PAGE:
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17calculus > integrals

ATTENTION INSTRUCTORS: The new 2018 version of 17calculus will include changes to the practice problem numbering system. If you would like advance information to help you prepare for spring semester, send us an email at 2018info at 17calculus.com.

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Integrals and Integration

The idea of integration is that integration 'undoes' the derivative, i.e. integration is the 'inverse' of differentiation. Now, I used quotes around the word 'inverse' because in actuality differentiation and integration are mostly inverses but not completely. Let's look at some notation first, before we get into the details.

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Before we get to the details of integration, let's watch a quick video on exactly what integrals are. The material in this video is covered on several 17calculus pages but the video gives you a good overview of integration, what it means and some of the notation.

Physical Chemistry - What is an integral? [7min-21secs]

As you know, if you have a function, \(g(x)\), the derivative of \(g(x)\) is written
\(\displaystyle{ \frac{d}{dx}[g(x)] = G(x) }\)
In this equation, we are using \(G(x)\) to represent the new function we get after taking the derivative. When integrating, the notation looks like this
\(\int{F(x)~dx} = f(x) + C \)
In this equation, \(F(x)\) is the function we are integrating and \(f(x)+C\) is the result. The curved vertical line \(\int{}\) and the \(dx\) are both necessary in this notation. They act like brackets to indicate what is being integrated, which we call the integrand.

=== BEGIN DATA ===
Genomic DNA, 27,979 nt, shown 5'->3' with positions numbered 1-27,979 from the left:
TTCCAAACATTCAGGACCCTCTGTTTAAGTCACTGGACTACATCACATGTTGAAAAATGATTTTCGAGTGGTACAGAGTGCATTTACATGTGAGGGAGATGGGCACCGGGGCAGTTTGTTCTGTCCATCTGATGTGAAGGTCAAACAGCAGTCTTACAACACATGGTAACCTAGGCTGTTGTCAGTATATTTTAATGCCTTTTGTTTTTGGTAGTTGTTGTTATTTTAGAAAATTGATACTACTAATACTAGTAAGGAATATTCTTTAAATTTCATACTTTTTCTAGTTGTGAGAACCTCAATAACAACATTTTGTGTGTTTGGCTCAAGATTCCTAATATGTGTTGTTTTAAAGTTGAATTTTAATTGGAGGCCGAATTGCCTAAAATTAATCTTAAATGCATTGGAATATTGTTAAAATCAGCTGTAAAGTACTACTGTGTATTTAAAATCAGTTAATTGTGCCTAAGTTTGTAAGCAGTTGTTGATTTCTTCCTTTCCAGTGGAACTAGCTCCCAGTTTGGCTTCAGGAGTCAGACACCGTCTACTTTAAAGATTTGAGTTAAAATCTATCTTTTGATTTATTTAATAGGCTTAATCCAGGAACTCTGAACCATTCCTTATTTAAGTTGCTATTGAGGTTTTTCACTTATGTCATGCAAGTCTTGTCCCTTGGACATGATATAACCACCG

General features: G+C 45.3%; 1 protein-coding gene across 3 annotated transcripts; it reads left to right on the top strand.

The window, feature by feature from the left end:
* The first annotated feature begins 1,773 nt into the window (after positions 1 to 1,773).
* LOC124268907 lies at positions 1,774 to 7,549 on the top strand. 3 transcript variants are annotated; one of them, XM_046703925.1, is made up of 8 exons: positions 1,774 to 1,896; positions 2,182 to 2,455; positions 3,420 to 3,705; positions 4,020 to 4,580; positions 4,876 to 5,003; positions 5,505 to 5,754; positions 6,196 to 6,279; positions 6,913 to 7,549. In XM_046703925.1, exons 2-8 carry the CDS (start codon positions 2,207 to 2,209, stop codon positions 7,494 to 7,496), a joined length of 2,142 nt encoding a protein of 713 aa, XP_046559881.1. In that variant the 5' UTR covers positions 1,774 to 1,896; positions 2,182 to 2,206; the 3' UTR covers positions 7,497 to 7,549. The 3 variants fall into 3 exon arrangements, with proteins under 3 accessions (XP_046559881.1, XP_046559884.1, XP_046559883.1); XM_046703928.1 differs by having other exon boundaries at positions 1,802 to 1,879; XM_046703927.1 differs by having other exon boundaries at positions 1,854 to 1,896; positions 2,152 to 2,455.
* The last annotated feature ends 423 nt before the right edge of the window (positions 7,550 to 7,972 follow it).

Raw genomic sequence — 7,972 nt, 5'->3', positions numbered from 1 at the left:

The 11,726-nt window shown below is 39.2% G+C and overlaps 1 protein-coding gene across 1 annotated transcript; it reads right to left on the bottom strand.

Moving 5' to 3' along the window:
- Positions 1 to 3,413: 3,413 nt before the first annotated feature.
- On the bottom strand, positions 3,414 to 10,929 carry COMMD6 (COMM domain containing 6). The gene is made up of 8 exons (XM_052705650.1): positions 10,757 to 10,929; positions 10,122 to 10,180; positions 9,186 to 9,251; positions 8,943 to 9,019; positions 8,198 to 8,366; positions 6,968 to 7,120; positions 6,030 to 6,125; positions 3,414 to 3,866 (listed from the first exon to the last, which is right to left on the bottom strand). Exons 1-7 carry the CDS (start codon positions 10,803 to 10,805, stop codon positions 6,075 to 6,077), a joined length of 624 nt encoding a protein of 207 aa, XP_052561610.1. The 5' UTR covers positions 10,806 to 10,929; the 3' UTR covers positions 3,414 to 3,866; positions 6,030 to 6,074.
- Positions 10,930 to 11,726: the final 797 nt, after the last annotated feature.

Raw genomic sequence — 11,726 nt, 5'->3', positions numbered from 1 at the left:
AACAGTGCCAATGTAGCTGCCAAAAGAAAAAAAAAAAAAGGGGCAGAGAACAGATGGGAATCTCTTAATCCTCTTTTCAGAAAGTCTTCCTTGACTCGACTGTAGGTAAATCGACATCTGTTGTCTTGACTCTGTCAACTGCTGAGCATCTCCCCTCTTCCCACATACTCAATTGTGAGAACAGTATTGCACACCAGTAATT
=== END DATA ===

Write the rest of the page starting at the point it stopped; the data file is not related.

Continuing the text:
Okay, so what are integrals and how do we go about calculating them? Here is a great introduction video to integrals, what they represent and the notation. This is one of the best introductory videos you will find anywhere on any topic. So your time will be well spent watching this.

Krista King Math - Integrals - Calculus [ best video ]

You will notice in the equation \(f(x)+C\), we have \(+C\) at the end. We need this because the derivative of a constant is zero. When we go in reverse, it is not possible to recover constants without more information. So, we use the \(+C\) as a placeholder for an unknown constant. Here is a video that explains this very well. If you are already confident with integrals, you can easily skip this video without losing anything. But, if you need a bit more explanation with some examples, this video may help.

Khan Academy - The Indefinite Integral or Anti-derivative

Some Basic Formulas

Here are a few basic formulas that you will need for upcoming pages. You already know the derivatives of these, so the anti-derivatives should contain no surprises.

\(\displaystyle{ \int{ e^x~dx } = e^x + C }\)


\(\displaystyle{ \int{ \frac{1}{x} dx } = \ln(x) + C }\)

\(\displaystyle{ \int{ \sin(x) ~dx} = -\cos(x) + C }\)


\(\displaystyle{ \int{ \cos(x) ~dx } = \sin(x) + C }\)

1. For the natural logarithm, be careful that you understand that \( \int{ \ln(x)~ dx } \neq 1/x + C \). This is a common mistake when students are first learning integration.
2. Watch the negative on the integral for sine.
3. There are comparable anti-derivatives for the other trig functions as well. You can find those details on the trig integration page.

faq: Why do integrals always have a dx?

Before you try some practice problems, here is a video that answers a very common question about integrals.

Krista King Math - Why do integrals always have a dx? [4min-36secs]

Okay, time for some practice problems.
When you are finished with those, we suggest integration by substitution as your next topic.

next: integration by substitution →

Practice Problems

Instructions - - Unless otherwise instructed, evaluate the following integrals, giving your answers in exact form.

Level A - Basic

Practice A01



Practice A02



Practice A03



Practice A04



Practice A05



Practice A06



Practice A07



Practice A08



Practice A09



Practice A10



Practice A11



Level B - Intermediate

Practice B01



Practice B02



Practice B03



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